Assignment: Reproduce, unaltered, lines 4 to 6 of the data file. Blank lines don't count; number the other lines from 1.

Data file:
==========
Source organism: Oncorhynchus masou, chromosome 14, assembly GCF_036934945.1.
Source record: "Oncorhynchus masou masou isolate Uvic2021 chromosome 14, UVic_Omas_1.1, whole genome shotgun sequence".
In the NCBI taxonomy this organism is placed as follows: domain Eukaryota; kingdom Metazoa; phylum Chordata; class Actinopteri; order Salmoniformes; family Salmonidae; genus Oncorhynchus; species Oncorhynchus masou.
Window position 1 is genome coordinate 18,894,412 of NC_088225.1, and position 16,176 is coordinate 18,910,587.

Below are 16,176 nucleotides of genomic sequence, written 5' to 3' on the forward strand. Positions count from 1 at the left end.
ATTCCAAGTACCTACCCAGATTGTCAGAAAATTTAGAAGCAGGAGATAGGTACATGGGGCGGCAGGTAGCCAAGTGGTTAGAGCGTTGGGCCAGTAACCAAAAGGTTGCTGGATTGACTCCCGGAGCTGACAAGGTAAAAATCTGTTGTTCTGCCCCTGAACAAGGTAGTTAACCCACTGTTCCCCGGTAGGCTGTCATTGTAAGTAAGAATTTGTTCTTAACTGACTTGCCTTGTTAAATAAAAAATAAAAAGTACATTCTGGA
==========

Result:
Window position 1 is genome coordinate 18,894,412 of NC_088225.1, and position 16,176 is coordinate 18,910,587.

Below are 16,176 nucleotides of genomic sequence, written 5' to 3' on the forward strand. Positions count from 1 at the left end.
ATTCCAAGTACCTACCCAGATTGTCAGAAAATTTAGAAGCAGGAGATAGGTACATGGGGCGGCAGGTAGCCAAGTGGTTAGAGCGTTGGGCCAGTAACCAAAAGGTTGCTGGATTGACTCCCGGAGCTGACAAGGTAAAAATCTGTTGTTCTGCCCCTGAACAAGGTAGTTAACCCACTGTTCCCCGGTAGGCTGTCATTGTAAGTAAGAATTTGTTCTTAACTGACTTGCCTTGTTAAATAAAAAATAAAAAGTACATTCTGGA